Divorces don’t take very long when one party is willing to lose everything; The Foreigner’s need to return home was so urgent and focused that we actually breezed through the process fairly quickly. Mediating an agreement felt like a long time, but five hours to agree to the terms of custody isn’t actually long at all. The mediator split us up between two rooms, and spent most of her time in his, while I sat alone, flipping through a few People magazines and thinking how much more fun they were when Princess Diana was still alive.
There were two key items he was stuck on. The first was child support, which he’d discovered wasn’t an arbitrary amount that he just sent when he felt like it, but was actually an amount determined by a statutory formula, written into a binding agreement that was enforceable overseas. The other was The Child’s Dutch passport, about which he fought, apparently, long and hard. Everything depended on me signing off, immediately, on those papers, but I refused to sign and the mediator didn’t really ask me to: she just let me know it was a sticking point for him. Finally, I said, fine, tell him if he pays the child support on time and correctly every month for the first year, I’ll agree to cooperate in obtaining a Dutch passport.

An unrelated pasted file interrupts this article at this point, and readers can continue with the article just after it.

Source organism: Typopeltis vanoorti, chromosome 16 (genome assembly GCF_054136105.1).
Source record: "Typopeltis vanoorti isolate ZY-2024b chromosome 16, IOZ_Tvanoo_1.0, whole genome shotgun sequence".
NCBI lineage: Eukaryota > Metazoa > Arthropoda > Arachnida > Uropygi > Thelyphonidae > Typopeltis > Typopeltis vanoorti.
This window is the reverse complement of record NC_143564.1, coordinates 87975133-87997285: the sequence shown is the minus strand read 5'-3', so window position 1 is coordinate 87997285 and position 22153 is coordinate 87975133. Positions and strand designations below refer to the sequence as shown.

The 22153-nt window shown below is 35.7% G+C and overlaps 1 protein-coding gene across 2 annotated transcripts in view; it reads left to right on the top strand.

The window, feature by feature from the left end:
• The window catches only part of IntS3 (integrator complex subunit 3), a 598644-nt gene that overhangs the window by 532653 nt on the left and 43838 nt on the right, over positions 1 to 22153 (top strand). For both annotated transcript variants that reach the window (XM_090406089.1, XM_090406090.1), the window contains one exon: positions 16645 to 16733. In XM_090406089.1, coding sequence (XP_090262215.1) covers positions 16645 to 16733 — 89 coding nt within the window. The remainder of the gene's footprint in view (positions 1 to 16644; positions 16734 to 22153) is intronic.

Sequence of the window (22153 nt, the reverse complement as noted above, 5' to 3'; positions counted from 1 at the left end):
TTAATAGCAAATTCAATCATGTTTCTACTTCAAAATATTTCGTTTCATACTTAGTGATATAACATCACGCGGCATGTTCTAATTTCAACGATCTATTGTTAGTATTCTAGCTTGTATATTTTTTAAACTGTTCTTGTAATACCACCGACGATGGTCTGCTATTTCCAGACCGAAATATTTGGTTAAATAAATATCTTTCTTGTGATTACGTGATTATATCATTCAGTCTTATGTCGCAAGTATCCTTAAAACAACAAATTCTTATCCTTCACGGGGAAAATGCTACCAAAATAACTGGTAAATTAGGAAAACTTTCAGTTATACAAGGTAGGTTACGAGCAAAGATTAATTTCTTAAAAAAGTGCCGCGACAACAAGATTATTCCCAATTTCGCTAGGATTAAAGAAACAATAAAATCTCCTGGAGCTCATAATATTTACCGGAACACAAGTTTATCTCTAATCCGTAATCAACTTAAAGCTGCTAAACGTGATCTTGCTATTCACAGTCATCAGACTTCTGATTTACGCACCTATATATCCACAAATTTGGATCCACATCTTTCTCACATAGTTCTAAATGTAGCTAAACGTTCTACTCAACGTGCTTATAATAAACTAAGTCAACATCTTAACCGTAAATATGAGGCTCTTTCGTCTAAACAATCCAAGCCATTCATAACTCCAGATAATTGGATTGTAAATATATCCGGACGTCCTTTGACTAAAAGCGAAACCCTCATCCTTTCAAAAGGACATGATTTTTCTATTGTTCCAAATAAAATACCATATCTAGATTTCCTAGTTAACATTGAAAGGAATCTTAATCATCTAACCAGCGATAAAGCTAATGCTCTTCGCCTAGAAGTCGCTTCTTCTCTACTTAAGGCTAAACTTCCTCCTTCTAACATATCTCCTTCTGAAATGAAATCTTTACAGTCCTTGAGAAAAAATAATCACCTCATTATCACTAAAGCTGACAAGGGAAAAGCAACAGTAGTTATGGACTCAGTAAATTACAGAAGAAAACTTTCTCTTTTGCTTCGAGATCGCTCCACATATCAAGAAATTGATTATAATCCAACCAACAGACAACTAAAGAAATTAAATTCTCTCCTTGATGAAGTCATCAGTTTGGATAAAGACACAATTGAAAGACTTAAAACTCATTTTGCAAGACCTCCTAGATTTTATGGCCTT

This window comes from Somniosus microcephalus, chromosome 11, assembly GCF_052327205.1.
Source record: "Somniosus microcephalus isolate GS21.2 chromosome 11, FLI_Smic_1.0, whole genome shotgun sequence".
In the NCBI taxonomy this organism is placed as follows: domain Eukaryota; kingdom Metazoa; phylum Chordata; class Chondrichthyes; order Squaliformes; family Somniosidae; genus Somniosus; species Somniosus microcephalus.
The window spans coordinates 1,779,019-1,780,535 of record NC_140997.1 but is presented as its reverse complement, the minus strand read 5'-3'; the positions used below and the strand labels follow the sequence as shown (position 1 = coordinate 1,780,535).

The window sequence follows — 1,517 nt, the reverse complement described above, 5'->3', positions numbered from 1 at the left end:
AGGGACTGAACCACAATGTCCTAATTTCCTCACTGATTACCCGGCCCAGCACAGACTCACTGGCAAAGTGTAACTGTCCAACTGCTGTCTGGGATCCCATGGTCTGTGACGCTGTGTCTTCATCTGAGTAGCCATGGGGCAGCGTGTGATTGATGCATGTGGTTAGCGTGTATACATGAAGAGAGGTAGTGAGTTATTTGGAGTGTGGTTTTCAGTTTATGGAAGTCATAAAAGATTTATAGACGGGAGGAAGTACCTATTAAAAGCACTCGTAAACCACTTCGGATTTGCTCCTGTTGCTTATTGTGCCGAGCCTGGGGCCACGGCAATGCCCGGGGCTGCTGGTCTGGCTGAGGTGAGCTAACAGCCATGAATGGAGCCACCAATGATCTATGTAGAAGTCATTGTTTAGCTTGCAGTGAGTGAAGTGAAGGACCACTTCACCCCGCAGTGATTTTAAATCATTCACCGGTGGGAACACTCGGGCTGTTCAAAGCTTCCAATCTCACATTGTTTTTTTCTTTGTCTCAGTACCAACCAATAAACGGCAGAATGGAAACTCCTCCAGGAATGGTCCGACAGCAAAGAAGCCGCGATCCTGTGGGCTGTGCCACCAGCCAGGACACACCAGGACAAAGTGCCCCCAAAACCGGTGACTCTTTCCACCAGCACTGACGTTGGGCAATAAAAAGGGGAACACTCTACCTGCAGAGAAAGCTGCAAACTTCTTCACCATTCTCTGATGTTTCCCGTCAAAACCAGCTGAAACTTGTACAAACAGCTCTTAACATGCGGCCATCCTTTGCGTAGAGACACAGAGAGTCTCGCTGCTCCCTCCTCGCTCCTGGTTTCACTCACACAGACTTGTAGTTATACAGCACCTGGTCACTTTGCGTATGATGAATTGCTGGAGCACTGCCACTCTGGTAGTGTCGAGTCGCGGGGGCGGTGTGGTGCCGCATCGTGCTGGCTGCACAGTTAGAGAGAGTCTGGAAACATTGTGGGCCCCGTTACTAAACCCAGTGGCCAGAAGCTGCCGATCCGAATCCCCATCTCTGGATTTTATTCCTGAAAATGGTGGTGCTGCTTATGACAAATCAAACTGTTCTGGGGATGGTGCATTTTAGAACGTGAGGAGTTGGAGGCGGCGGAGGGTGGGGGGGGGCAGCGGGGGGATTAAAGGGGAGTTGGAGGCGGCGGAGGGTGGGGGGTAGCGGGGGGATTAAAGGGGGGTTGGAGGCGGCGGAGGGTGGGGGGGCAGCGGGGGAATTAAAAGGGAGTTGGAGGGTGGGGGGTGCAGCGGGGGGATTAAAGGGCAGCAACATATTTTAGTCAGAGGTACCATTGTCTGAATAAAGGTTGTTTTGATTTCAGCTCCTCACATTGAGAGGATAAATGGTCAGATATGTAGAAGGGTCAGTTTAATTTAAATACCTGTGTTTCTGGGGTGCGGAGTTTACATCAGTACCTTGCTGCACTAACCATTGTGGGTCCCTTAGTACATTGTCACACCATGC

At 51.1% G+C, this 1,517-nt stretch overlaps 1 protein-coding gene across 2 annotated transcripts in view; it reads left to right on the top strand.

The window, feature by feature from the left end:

I was surprised that he accepted that agreement. I was surprised when the child support was paid regularly for exactly a year.
I was surprised that at the end of that year, I was not presented with papers to sign to renew The Child’s Dutch passport.
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